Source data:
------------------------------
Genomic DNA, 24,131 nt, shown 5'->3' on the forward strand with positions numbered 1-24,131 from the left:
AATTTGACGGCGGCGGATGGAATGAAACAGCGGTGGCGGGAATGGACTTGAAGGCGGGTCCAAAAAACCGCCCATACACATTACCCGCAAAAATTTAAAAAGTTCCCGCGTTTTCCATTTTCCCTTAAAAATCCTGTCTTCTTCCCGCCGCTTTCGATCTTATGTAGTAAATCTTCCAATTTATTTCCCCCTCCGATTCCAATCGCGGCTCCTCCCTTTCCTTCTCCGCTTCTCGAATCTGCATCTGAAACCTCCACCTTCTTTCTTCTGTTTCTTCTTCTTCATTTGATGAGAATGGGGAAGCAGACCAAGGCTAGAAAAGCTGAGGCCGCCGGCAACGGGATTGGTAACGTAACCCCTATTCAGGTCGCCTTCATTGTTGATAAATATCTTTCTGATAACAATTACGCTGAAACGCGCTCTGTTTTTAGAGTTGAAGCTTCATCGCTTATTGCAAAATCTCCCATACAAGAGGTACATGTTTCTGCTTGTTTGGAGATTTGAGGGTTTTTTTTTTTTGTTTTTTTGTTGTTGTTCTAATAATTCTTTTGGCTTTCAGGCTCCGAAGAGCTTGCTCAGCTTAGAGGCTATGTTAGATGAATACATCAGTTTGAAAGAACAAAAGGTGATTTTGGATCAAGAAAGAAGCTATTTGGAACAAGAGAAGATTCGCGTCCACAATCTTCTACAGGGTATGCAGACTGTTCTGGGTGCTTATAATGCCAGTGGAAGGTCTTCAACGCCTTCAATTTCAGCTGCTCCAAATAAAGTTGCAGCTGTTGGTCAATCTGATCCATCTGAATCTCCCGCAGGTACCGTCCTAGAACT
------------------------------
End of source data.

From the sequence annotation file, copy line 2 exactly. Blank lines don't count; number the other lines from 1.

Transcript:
AATTTGACGGCGGCGGATGGAATGAAACAGCGGTGGCGGGAATGGACTTGAAGGCGGGTCCAAAAAACCGCCCATACACATTACCCGCAAAAATTTAAAAAGTTCCCGCGTTTTCCATTTTCCCTTAAAAATCCTGTCTTCTTCCCGCCGCTTTCGATCTTATGTAGTAAATCTTCCAATTTATTTCCCCCTCCGATTCCAATCGCGGCTCCTCCCTTTCCTTCTCCGCTTCTCGAATCTGCATCTGAAACCTCCACCTTCTTTCTTCTGTTTCTTCTTCTTCATTTGATGAGAATGGGGAAGCAGACCAAGGCTAGAAAAGCTGAGGCCGCCGGCAACGGGATTGGTAACGTAACCCCTATTCAGGTCGCCTTCATTGTTGATAAATATCTTTCTGATAACAATTACGCTGAAACGCGCTCTGTTTTTAGAGTTGAAGCTTCATCGCTTATTGCAAAATCTCCCATACAAGAGGTACATGTTTCTGCTTGTTTGGAGATTTGAGGGTTTTTTTTTTTTGTTTTTTTGTTGTTGTTCTAATAATTCTTTTGGCTTTCAGGCTCCGAAGAGCTTGCTCAGCTTAGAGGCTATGTTAGATGAATACATCAGTTTGAAAGAACAAAAGGTGATTTTGGATCAAGAAAGAAGCTATTTGGAACAAGAGAAGATTCGCGTCCACAATCTTCTACAGGGTATGCAGACTGTTCTGGGTGCTTATAATGCCAGTGGAAGGTCTTCAACGCCTTCAATTTCAGCTGCTCCAAATAAAGTTGCAGCTGTTGGTCAATCTGATCCATCTGAATCTCCCGCAGGTACCGTCCTAGAACT